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Carthage Milk

James Taylor
Carthage Milk

Unless you closely follow the persons behind the electronic group Swayzak, the name James Taylor probably conjures up a completely different style of music than what you're going to get on Carthage Milk. The James Taylor that most people know is the known for his mellow moods (hilariously spoofed on a classic Saturday Night Live skit and probably in many more places), while James Taylor of Swayzak is known for his minimal dancefloor bangers, of which this release is filled with.

Despite following the work of Swayzak for several releases, I have to admit that their earlier work never grabbed me at all, while only some of their more recent work has caught much of my attention. My favorite work of theirs was actually their mix they did as part of the Fabric series, which showed off a bit more weird set of interests than most. While not astounding, I have to say that Taylor's work here is far more interesting than I thought it would be.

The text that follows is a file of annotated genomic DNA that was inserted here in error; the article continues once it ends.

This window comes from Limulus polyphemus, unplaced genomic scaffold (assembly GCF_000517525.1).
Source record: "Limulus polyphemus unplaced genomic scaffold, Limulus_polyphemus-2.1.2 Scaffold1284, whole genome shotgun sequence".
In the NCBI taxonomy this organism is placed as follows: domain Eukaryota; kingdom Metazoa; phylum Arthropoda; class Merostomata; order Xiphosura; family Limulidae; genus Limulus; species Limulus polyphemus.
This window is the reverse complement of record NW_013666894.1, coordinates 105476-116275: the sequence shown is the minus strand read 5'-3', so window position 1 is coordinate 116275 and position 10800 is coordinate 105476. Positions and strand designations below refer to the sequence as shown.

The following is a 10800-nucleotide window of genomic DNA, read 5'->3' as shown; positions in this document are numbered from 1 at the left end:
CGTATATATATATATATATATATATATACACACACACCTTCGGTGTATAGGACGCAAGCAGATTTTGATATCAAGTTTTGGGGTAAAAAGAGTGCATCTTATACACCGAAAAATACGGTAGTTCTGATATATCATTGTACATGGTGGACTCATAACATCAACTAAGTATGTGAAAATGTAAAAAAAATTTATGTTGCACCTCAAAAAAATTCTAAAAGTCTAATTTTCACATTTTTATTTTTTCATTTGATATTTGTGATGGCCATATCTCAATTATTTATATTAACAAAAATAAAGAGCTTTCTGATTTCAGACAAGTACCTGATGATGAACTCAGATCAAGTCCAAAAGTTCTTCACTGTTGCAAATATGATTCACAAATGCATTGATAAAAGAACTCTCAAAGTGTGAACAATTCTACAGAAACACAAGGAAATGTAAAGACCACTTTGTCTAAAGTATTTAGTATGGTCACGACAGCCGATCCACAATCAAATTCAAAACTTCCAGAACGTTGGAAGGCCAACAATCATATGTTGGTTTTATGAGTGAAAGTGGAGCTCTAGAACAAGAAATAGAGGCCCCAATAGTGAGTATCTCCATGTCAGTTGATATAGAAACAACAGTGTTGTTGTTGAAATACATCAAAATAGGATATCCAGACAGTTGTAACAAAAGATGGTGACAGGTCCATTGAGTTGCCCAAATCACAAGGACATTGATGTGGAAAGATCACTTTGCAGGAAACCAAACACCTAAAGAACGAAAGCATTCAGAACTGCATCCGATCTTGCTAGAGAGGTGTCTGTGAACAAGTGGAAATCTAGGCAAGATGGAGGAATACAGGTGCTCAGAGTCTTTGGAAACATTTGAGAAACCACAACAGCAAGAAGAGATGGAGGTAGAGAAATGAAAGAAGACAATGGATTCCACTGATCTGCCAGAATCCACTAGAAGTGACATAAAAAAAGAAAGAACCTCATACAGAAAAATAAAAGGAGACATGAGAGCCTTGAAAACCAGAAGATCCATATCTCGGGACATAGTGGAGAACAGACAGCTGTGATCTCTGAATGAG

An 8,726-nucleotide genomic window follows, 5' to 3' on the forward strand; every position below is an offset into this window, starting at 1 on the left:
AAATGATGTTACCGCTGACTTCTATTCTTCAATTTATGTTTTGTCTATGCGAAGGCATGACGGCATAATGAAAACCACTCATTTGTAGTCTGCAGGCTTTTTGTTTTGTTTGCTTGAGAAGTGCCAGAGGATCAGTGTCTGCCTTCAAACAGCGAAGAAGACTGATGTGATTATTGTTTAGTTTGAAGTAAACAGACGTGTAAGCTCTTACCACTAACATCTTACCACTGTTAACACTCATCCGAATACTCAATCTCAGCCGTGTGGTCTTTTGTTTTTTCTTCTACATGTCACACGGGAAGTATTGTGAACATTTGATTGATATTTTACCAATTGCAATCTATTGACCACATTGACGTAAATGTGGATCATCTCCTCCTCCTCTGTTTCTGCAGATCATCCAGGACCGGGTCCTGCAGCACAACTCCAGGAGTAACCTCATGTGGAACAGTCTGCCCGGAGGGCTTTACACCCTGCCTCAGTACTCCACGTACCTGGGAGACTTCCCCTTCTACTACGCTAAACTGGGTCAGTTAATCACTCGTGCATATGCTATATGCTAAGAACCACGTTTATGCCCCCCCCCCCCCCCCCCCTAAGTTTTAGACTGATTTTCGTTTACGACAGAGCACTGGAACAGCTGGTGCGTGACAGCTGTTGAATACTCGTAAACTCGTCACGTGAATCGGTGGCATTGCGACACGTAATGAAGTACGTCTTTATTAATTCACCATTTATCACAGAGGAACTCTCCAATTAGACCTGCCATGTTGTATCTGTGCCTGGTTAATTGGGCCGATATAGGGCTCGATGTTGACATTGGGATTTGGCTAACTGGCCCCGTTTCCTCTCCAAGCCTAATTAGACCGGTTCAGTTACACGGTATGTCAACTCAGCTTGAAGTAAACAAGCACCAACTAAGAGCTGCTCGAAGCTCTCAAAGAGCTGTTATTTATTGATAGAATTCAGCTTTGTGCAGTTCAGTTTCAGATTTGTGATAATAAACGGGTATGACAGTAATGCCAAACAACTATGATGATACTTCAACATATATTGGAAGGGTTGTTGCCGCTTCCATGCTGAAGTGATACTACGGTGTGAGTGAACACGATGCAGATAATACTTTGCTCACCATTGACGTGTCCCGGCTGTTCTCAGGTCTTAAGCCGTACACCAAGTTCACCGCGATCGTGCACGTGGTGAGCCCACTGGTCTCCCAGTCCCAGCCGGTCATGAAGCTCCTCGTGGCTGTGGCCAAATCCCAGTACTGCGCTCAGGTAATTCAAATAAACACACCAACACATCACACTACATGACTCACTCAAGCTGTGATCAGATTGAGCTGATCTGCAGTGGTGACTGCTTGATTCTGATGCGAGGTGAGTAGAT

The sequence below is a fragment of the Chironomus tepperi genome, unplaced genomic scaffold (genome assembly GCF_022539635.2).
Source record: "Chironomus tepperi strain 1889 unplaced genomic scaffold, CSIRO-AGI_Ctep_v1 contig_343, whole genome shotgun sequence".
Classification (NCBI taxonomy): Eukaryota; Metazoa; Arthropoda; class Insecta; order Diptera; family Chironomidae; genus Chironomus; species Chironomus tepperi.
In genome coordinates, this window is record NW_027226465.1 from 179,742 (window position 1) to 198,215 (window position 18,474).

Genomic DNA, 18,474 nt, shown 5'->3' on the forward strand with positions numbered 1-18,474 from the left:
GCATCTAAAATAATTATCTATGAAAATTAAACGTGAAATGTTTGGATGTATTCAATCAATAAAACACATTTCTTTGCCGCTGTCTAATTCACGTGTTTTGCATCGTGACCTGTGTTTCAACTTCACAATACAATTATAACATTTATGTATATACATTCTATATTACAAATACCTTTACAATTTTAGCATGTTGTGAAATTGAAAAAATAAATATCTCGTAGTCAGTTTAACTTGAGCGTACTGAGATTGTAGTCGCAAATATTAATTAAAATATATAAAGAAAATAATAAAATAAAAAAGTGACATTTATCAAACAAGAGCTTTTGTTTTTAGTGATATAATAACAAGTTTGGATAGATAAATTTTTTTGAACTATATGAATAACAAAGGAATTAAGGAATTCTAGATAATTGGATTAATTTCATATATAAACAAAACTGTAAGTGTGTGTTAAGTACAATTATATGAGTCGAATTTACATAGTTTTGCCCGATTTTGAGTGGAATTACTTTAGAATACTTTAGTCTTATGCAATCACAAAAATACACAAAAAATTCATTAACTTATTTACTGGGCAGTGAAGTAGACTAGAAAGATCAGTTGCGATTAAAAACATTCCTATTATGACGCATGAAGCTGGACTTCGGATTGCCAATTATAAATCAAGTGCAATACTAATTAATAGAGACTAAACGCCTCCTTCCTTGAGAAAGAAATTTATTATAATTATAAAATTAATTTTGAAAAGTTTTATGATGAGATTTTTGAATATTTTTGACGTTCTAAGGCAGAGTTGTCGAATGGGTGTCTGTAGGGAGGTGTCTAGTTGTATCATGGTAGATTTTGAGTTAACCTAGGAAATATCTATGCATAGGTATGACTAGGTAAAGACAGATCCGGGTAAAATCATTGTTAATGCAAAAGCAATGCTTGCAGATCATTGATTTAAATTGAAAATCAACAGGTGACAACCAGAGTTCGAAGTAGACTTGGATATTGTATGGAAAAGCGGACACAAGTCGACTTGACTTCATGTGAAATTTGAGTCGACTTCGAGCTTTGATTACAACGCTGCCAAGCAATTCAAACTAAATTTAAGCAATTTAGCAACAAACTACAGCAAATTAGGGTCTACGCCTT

Like a lot of techno artists who release solo albums, Carthage Milk would probably ultimately work a little bit better if it were mixed, as every track on the release ends up thumping more towards the dancefloor than casual listening. "Never Really Wanted To Be Like You" sends some soft electronic and almost dubby bass hits across the horizon before locking into a glitchy, thumping 4/4 beat, while "Myoptix" shows a bit more of a French influence with its funky synth bassline, speak-n-spell samples, and juicy beats.

With perhaps a bit of a playful nod, one of the best tracks (and most minimal) on the release is the stripped-down "No Clear Channel" while "Warm Cushion" is a two-minute track that seems thrown in for a bit of variety but comes off as more of a failed experiment than anything else. In other words, the album isn't without its weak spots, but when it locks in, things really click. "Eurobaby 11" is austere and glitchy at the same time, like bugs splattering on your windshield as you drive 100 down the interstate, while "Take Me Or Break Me" yoinks samples from Asa Chang And Junray's "Hana" (from Jun Ray Song Chang) and melds them into a neu-classical dancefloor anthem. I'm sure you'll hear many pieces from this one on the dancefloor soon enough.

Rating: 7.25